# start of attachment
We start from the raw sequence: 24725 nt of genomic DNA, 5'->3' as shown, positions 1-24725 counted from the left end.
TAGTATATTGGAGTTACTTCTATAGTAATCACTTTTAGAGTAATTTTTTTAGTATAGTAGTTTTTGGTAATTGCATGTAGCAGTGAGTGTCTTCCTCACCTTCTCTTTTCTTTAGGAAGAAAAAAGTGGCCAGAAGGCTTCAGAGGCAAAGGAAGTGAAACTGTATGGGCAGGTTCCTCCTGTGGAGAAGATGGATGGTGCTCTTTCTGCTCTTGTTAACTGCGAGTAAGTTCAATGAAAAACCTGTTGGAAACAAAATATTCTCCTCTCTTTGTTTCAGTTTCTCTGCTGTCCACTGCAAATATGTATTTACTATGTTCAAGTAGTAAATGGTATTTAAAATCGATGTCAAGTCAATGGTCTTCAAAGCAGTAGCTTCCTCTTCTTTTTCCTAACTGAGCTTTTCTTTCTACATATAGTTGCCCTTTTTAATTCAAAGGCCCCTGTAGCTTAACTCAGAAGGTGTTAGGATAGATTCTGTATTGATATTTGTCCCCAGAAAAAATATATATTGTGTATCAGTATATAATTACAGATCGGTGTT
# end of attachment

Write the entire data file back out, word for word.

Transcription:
We start from the raw sequence: 24725 nt of genomic DNA, 5'->3' as shown, positions 1-24725 counted from the left end.
TAGTATATTGGAGTTACTTCTATAGTAATCACTTTTAGAGTAATTTTTTTAGTATAGTAGTTTTTGGTAATTGCATGTAGCAGTGAGTGTCTTCCTCACCTTCTCTTTTCTTTAGGAAGAAAAAAGTGGCCAGAAGGCTTCAGAGGCAAAGGAAGTGAAACTGTATGGGCAGGTTCCTCCTGTGGAGAAGATGGATGGTGCTCTTTCTGCTCTTGTTAACTGCGAGTAAGTTCAATGAAAAACCTGTTGGAAACAAAATATTCTCCTCTCTTTGTTTCAGTTTCTCTGCTGTCCACTGCAAATATGTATTTACTATGTTCAAGTAGTAAATGGTATTTAAAATCGATGTCAAGTCAATGGTCTTCAAAGCAGTAGCTTCCTCTTCTTTTTCCTAACTGAGCTTTTCTTTCTACATATAGTTGCCCTTTTTAATTCAAAGGCCCCTGTAGCTTAACTCAGAAGGTGTTAGGATAGATTCTGTATTGATATTTGTCCCCAGAAAAAATATATATTGTGTATCAGTATATAATTACAGATCGGTGTT